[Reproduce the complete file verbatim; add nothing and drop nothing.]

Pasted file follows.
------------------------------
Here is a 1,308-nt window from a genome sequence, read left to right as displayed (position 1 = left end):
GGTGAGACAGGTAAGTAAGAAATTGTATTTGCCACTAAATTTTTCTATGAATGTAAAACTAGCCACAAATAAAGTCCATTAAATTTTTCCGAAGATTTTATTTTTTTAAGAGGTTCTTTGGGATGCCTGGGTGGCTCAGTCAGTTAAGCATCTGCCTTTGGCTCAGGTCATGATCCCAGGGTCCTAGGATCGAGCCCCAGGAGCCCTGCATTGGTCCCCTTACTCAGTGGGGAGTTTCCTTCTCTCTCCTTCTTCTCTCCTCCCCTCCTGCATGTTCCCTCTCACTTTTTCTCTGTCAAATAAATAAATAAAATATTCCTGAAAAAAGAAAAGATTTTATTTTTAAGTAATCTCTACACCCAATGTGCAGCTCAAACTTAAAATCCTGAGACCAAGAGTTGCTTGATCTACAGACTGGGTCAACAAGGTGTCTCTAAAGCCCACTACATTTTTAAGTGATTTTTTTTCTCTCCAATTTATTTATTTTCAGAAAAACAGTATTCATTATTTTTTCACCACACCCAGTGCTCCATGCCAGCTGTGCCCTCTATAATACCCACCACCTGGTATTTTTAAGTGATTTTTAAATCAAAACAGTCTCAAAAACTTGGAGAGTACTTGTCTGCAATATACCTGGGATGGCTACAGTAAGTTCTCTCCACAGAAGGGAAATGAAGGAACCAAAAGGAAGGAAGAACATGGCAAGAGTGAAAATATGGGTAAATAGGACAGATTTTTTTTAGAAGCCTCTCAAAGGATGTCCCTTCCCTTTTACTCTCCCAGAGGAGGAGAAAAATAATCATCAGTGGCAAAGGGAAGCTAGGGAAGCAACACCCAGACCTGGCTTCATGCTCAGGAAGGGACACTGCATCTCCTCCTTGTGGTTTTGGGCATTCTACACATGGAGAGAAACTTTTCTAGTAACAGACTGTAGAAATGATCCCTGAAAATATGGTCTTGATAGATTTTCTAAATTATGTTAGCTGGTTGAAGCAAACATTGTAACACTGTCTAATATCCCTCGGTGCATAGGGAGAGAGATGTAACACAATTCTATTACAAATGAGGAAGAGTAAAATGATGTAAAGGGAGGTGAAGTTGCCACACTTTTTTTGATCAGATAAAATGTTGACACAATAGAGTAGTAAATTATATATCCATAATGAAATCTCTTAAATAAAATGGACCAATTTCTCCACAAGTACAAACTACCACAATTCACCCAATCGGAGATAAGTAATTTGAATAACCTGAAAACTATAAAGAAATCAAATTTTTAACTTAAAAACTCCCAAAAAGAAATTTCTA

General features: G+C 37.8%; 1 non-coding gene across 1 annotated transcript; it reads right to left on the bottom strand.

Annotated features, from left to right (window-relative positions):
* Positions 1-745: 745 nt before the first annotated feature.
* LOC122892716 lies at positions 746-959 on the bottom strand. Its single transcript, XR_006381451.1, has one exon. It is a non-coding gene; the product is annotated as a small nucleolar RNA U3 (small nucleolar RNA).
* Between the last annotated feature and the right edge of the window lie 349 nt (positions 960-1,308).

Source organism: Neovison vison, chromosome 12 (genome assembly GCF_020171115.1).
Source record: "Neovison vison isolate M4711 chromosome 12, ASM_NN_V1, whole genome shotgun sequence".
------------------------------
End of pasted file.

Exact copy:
Here is a 1,308-nt window from a genome sequence, read left to right as displayed (position 1 = left end):
GGTGAGACAGGTAAGTAAGAAATTGTATTTGCCACTAAATTTTTCTATGAATGTAAAACTAGCCACAAATAAAGTCCATTAAATTTTTCCGAAGATTTTATTTTTTTAAGAGGTTCTTTGGGATGCCTGGGTGGCTCAGTCAGTTAAGCATCTGCCTTTGGCTCAGGTCATGATCCCAGGGTCCTAGGATCGAGCCCCAGGAGCCCTGCATTGGTCCCCTTACTCAGTGGGGAGTTTCCTTCTCTCTCCTTCTTCTCTCCTCCCCTCCTGCATGTTCCCTCTCACTTTTTCTCTGTCAAATAAATAAATAAAATATTCCTGAAAAAAGAAAAGATTTTATTTTTAAGTAATCTCTACACCCAATGTGCAGCTCAAACTTAAAATCCTGAGACCAAGAGTTGCTTGATCTACAGACTGGGTCAACAAGGTGTCTCTAAAGCCCACTACATTTTTAAGTGATTTTTTTTCTCTCCAATTTATTTATTTTCAGAAAAACAGTATTCATTATTTTTTCACCACACCCAGTGCTCCATGCCAGCTGTGCCCTCTATAATACCCACCACCTGGTATTTTTAAGTGATTTTTAAATCAAAACAGTCTCAAAAACTTGGAGAGTACTTGTCTGCAATATACCTGGGATGGCTACAGTAAGTTCTCTCCACAGAAGGGAAATGAAGGAACCAAAAGGAAGGAAGAACATGGCAAGAGTGAAAATATGGGTAAATAGGACAGATTTTTTTTAGAAGCCTCTCAAAGGATGTCCCTTCCCTTTTACTCTCCCAGAGGAGGAGAAAAATAATCATCAGTGGCAAAGGGAAGCTAGGGAAGCAACACCCAGACCTGGCTTCATGCTCAGGAAGGGACACTGCATCTCCTCCTTGTGGTTTTGGGCATTCTACACATGGAGAGAAACTTTTCTAGTAACAGACTGTAGAAATGATCCCTGAAAATATGGTCTTGATAGATTTTCTAAATTATGTTAGCTGGTTGAAGCAAACATTGTAACACTGTCTAATATCCCTCGGTGCATAGGGAGAGAGATGTAACACAATTCTATTACAAATGAGGAAGAGTAAAATGATGTAAAGGGAGGTGAAGTTGCCACACTTTTTTTGATCAGATAAAATGTTGACACAATAGAGTAGTAAATTATATATCCATAATGAAATCTCTTAAATAAAATGGACCAATTTCTCCACAAGTACAAACTACCACAATTCACCCAATCGGAGATAAGTAATTTGAATAACCTGAAAACTATAAAGAAATCAAATTTTTAACTTAAAAACTCCCAAAAAGAAATTTCTA

General features: G+C 37.8%; 1 non-coding gene across 1 annotated transcript; it reads right to left on the bottom strand.

Annotated features, from left to right (window-relative positions):
* Positions 1-745: 745 nt before the first annotated feature.
* LOC122892716 lies at positions 746-959 on the bottom strand. Its single transcript, XR_006381451.1, has one exon. It is a non-coding gene; the product is annotated as a small nucleolar RNA U3 (small nucleolar RNA).
* Between the last annotated feature and the right edge of the window lie 349 nt (positions 960-1,308).

Source organism: Neovison vison, chromosome 12 (genome assembly GCF_020171115.1).
Source record: "Neovison vison isolate M4711 chromosome 12, ASM_NN_V1, whole genome shotgun sequence".